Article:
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NDP membership surge spills over into rural Alberta

Over 85,000 Albertans could cast a ballot when party chooses new leader
Alberta NDP leadership candidates at the 2024 leadership race debate in Calgary on May 11.

The Alberta NDP came into 2024 with around 16,000 party members. Since Rachel Notley’s resignation triggered a leadership contest this spring, there has been a five-fold increase in the number of card-carrying NDP members.

When the party chooses its new leader on June 22, over 85,000 Albertans could be casting a ballot. But what does this membership boom look like in rural Alberta? And what does it mean for the NDP’s election prospects outside of major cities?

The biggest NDP success story has been in Calgary. In 2019, the NDP only won three seats in the city. Building on momentum from last year’s provincial election, and the buzz around leadership candidates former mayor Naheed Nenshi and Calgary-Mountain View MLA Kathleen Ganley, Calgary now accounts for just under half of all Alberta NDP memberships.

Twenty-nine per cent of party memberships are from districts outside of Edmonton and Calgary. Excluding the seven largest cities — Edmonton, Calgary, Red Deer, Grande Prairie, Medicine Hat, Lethbridge, and Fort McMurray — Alberta’s NDP currently has 18,291 party members, more than the provincial membership total just five months ago, according to data provided by the Kathleen Ganley leadership campaign team.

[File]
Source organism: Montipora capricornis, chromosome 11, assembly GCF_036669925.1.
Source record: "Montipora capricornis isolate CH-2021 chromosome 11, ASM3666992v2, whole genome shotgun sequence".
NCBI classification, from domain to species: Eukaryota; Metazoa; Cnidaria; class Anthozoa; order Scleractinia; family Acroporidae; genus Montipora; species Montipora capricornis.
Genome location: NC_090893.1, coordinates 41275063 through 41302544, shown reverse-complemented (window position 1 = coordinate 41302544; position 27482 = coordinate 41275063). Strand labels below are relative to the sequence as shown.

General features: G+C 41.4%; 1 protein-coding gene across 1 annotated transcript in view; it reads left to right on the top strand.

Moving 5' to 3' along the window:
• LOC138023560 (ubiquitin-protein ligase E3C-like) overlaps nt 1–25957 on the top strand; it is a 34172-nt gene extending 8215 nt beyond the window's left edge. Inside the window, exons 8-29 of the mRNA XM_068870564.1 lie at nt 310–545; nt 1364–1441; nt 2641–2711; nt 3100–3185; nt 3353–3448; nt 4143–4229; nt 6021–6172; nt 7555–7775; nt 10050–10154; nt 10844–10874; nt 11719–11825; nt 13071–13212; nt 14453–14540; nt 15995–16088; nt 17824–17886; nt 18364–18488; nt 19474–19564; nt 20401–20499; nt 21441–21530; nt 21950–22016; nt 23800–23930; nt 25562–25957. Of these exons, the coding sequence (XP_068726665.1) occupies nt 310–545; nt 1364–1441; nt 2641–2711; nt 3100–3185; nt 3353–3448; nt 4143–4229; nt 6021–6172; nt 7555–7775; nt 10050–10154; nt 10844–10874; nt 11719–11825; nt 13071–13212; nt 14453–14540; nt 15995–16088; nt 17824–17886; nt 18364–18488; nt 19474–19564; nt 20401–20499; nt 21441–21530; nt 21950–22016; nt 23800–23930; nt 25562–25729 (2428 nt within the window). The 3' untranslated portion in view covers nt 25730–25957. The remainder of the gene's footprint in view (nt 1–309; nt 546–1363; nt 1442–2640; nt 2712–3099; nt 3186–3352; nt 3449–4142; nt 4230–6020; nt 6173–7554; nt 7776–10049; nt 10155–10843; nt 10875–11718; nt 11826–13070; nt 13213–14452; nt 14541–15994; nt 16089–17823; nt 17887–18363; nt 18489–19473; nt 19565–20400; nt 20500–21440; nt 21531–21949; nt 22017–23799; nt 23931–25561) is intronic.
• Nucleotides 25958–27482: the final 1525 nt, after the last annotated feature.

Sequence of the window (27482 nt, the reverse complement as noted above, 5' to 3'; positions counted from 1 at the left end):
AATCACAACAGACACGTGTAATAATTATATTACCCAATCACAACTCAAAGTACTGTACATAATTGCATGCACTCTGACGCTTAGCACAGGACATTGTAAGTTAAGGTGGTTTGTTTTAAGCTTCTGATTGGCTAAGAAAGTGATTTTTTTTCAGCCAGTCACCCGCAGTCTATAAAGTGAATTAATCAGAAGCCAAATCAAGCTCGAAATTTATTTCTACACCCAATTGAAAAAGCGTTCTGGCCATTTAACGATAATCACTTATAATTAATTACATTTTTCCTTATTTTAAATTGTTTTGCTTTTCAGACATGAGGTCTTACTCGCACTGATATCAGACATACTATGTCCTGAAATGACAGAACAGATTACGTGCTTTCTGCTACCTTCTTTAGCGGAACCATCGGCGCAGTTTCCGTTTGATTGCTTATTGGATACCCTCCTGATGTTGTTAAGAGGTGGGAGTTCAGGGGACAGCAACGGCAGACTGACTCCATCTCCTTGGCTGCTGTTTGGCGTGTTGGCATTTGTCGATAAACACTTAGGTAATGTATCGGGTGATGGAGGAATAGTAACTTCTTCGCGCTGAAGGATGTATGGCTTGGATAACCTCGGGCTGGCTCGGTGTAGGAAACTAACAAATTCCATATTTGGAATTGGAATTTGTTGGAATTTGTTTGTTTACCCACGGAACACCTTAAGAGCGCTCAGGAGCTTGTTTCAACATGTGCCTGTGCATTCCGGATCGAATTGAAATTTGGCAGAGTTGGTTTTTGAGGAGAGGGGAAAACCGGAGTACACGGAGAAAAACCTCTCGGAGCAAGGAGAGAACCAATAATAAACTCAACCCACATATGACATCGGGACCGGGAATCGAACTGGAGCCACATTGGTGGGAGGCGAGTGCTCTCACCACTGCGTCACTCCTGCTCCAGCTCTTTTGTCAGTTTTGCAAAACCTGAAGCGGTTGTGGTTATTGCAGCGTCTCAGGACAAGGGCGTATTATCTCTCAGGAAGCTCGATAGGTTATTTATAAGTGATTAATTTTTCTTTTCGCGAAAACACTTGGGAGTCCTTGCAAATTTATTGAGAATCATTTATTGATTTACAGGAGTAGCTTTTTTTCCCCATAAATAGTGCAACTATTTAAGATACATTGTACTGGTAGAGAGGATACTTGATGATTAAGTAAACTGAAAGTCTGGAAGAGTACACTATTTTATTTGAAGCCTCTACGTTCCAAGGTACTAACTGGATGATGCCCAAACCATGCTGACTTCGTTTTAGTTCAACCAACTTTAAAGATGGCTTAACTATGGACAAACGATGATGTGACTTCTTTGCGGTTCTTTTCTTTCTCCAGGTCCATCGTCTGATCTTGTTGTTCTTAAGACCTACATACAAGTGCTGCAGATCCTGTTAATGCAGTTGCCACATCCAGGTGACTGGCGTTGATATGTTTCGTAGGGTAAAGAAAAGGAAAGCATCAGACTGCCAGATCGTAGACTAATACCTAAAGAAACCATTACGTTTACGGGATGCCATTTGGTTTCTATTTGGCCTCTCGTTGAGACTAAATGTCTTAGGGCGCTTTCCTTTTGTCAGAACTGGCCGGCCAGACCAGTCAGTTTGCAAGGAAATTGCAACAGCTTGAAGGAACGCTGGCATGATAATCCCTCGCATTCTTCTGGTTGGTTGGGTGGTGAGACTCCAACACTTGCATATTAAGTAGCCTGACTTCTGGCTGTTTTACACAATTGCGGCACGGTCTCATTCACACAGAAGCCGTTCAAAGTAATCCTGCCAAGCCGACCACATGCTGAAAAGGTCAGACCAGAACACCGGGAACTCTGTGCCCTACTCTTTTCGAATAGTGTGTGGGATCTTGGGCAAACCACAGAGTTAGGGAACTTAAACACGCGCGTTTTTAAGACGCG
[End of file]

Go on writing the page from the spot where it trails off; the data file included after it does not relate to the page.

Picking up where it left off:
“We've seen membership growth, which I think is a really good indicator. Although there is obviously not a direct correlation between membership growth and vote percentage growth,” Ganley said, adding the party saw a vote increase in rural Alberta in the previous election, but only in Banff-Kananaskis was it enough to win a rural riding.

Membership might not be a strong predictor of future political engagement — only 69 per cent of eligible UCP members voted in the last party leadership campaign — but Ganley said there are other signs hinting at shifting attitudes toward the NDP.

“I was out at Airdrie last summer, and the reception was very warm. Much warmer for an NDP table than you would expect it to be,” she said. “That definitely does say something, that people are more open and more curious than they were.”

“I think for progressives, in smaller cities to some degree and in rural areas in particular, the battle really is getting someone to think about the values of a policy. It's not just sort of a reflex reaction to names of parties. And I think that we're seeing that openness grow a lot.”

Growing up in Calgary, Ganley said the same narrative of Albertans being reflexively conservative was applied to people in her city as it is now to those outside of it. When Ganley first signed up to run in 2015, the NDP had historically pulled between four and six per cent of the vote.

Past failures to make gains among conservatives are in part due to progressive candidates not entering those spaces and talking about economics in a way that links people’s values and NDP platforms, Ganley suggested.

“There is a left-wing perspective on the economy," she said. "And I think that old conservative story that if you give more to your boss, then that will be good for the economy, it'll be better for everyone, that's not true. There's a lot of evidence that demonstrates it's not true. But we need to talk about that in terms of ourselves, and in terms of positivity.”

Four candidates remain in the NDP leadership race: Nenshi, Ganley, Edmonton-Rutherford MLA Jodi Calahoo Stonehouse, and Edmonton-Glenora MLA Sarah Hoffman.

Brett McKay, Local Journalism Initiative Reporter

About the Author: Brett McKay, Local Journalism Initiative Reporter

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